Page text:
How do I stop my dog from licking my face?

When a dog licks your face, it is the means through which he shows his affection or submission to you. However, this behavior can become annoying in certain situations and correcting it becomes necessary. How to get there?

We all know that dogs tend to lick our face to show us their affection. These licks are, in a way, the canine version of our kisses. A behavior that therefore starts from a very good intention on the part of dogs, but that many of us may not appreciate for justified reasons, in particular those relating to hygiene.

Face licking also proves troublesome when it concerns guests and visitors. It is therefore necessary first of all to understand the origins and motivations of this canine behavior, then to opt for the right attitude to have towards your dog when he starts it in order to put an end to it.

A reflex acquired from the youngest age of the puppy

The action of licking another individual is part of the panoply of gestures acquired at birth by the puppy. The latter learns it very early from its mother, who cleans it by licking it and does the same with the other babies of the litter. Also, the female dog licks her offspring to show her affection.

Later, the puppies instinctively begin to lick their mother’s lips to make her understand that they are hungry.

Licking to communicate

For dogs, licking is not just a cleaning action. When it is intended for others, it becomes a means of communication and social interaction. It allows, among other things, to signify to his “interlocutor” that we have good intentions towards him.

Licking can thus be a sign of hierarchical submission to a fellow creature. This is therefore a manifestation of appeasement aimed at preventing any form of tension by accepting a lower hierarchical rank. It often occurs during the first meeting between 2 dogs.

If the 2 dogs already know and appreciate each other, licking can, on the other hand, be interpreted as an emotional act. In the same way, moreover, that the dog does it with the humans he appreciates among his entourage.

Affective reflexes

It can also be a kind of attempt to help when he feels his master is not well. Dogs sense our emotions and are particularly sensitive to our states of stress, for example. When this is the case, they start licking us to reassure us, to comfort us.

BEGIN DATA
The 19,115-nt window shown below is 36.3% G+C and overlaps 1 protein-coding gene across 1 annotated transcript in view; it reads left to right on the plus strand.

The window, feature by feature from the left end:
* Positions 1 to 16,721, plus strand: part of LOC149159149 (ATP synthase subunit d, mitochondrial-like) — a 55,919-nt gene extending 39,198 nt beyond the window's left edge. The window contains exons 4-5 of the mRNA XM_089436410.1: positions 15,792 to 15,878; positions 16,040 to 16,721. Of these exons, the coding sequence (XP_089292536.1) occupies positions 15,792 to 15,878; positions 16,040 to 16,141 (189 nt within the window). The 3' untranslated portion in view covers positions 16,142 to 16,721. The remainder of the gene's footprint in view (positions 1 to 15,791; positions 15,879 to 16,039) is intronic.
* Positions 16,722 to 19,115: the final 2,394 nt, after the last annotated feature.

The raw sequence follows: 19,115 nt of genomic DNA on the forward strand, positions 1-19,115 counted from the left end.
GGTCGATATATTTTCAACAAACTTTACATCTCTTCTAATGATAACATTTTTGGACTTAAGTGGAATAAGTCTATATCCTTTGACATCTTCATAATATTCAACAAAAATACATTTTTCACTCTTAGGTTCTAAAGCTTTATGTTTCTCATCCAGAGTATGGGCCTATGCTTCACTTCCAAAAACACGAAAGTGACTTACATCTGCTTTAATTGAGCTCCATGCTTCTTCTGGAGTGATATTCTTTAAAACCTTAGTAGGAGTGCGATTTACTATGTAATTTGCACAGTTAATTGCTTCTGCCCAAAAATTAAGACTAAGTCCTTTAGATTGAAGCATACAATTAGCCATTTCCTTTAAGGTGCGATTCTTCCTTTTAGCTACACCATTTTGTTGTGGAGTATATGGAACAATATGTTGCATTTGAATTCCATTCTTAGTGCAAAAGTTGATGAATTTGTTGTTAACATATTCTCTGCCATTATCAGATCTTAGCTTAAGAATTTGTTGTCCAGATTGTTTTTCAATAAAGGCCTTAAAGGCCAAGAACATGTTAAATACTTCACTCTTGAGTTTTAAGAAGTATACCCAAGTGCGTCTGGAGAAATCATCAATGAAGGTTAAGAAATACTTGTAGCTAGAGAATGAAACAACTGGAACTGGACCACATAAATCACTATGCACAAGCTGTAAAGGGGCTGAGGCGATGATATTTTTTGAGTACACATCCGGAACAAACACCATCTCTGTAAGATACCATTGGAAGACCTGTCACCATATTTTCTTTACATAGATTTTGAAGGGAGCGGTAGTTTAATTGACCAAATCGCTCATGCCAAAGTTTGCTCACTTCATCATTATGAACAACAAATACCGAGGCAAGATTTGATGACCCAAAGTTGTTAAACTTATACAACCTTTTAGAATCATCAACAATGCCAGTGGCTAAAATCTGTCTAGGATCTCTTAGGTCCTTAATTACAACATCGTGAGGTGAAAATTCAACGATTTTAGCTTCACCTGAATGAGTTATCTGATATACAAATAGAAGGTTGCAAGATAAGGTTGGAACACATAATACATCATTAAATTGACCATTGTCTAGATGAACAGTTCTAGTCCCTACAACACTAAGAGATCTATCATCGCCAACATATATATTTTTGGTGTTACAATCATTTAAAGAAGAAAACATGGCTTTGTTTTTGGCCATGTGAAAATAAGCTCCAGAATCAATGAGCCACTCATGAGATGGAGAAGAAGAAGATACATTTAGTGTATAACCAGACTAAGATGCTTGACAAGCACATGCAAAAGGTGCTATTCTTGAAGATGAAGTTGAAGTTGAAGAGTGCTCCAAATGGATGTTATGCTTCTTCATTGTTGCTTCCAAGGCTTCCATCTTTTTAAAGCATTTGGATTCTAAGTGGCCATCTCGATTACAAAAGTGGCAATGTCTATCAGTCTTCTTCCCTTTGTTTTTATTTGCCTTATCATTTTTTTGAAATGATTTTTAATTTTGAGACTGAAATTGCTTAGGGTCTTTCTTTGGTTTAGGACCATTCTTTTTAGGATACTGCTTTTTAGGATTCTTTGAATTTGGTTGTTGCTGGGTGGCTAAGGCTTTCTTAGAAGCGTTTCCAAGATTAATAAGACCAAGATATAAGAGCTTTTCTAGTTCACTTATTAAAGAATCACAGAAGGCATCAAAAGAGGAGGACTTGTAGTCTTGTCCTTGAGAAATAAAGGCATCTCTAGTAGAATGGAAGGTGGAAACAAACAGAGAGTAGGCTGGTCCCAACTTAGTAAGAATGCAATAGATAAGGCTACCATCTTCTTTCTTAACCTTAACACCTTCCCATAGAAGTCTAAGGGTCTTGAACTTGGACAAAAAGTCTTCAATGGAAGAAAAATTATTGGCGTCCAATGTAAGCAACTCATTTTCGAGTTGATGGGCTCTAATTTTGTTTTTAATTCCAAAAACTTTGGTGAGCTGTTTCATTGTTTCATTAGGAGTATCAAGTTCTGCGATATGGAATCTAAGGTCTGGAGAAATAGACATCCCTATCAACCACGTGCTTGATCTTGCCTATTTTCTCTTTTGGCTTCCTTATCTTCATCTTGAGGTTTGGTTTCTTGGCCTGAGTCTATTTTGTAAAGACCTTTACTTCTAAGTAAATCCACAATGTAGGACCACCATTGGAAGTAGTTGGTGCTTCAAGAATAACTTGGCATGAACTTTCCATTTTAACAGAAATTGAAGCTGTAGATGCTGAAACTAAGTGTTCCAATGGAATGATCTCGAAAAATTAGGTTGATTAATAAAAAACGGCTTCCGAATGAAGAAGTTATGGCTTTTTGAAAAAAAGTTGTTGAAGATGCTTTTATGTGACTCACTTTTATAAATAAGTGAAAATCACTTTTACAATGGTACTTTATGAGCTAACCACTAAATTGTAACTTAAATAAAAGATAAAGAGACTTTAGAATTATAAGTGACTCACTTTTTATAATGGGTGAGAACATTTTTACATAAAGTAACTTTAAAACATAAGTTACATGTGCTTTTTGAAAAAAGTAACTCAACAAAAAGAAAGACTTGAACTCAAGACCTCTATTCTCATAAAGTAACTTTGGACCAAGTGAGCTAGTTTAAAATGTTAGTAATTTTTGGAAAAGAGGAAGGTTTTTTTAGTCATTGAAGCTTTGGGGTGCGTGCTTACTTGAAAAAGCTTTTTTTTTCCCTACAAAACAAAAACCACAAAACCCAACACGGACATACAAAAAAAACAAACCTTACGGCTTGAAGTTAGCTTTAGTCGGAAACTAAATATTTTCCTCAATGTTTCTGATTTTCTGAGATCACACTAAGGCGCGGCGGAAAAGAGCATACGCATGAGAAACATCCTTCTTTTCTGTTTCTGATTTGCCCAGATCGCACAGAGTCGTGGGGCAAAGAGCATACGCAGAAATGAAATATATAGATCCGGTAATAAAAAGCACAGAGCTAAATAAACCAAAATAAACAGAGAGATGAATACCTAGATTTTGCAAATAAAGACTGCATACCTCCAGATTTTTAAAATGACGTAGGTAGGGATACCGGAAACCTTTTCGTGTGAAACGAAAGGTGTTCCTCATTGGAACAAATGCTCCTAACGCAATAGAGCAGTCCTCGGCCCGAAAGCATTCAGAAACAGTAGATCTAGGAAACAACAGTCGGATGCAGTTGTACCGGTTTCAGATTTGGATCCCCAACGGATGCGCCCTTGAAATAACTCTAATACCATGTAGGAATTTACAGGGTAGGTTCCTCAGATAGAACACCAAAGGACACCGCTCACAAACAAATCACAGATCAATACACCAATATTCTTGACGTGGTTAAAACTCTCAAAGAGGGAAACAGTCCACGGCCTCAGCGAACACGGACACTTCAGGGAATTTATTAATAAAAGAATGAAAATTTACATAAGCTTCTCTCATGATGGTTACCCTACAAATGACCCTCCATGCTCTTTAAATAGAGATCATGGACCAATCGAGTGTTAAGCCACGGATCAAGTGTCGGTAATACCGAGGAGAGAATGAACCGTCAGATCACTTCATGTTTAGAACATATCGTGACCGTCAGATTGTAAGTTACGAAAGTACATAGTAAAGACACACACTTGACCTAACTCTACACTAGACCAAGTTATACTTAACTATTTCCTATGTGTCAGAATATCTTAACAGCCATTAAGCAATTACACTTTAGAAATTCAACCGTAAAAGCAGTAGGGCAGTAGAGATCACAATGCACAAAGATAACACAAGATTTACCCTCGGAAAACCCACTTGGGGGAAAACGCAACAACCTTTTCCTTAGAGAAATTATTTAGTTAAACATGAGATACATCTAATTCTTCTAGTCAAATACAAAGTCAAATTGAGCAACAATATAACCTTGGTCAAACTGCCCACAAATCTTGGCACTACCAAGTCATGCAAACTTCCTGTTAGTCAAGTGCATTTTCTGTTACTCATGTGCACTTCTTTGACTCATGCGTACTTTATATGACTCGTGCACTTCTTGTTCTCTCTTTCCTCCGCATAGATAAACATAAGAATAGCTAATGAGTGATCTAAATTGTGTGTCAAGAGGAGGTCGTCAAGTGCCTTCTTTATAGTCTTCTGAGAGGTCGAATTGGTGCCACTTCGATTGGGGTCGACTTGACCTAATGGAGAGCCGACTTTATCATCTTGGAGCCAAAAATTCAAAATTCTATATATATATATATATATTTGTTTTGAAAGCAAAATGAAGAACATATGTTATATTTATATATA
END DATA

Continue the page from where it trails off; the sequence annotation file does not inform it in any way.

In puppies, licking towards his master is also the means by which he seeks to claim attention from him.

To summarize, dogs lick their congeners or humans for various reasons. They all start with friendly intentions, but it sometimes becomes necessary to stop this behavior so as not to cause discomfort. Licking very often appears when the master returns home, the dog being very excited to find him and showing him his love by licking his face. You can take advantage of this precise moment to carry out the following exercise, intended to correct this “flaw”.

The attitude to have with the dog to correct this behavior

As soon as you arrive home, keep in mind that only your return is a great source of joy for your dog. So you don’t need to excite him further by acting excessively, even if the temptation is great to hug him.

You can respond to him with words, but not yet with physical contact. Give him time to calm down first. To do this, go through your usual homecoming ritual (hang up your clothes, put your things down, etc.), then order your dog to stay seated. As soon as he does, praise him warmly, but calmly. Caress him just as calmly, but stop as soon as he tries to lick your face. Get back up immediately and ask him to sit down again. Repeat as many times as necessary.

Over time, the dog will gradually understand that he should no longer lick your face if he wants to be praised and petted.

Exit mobile version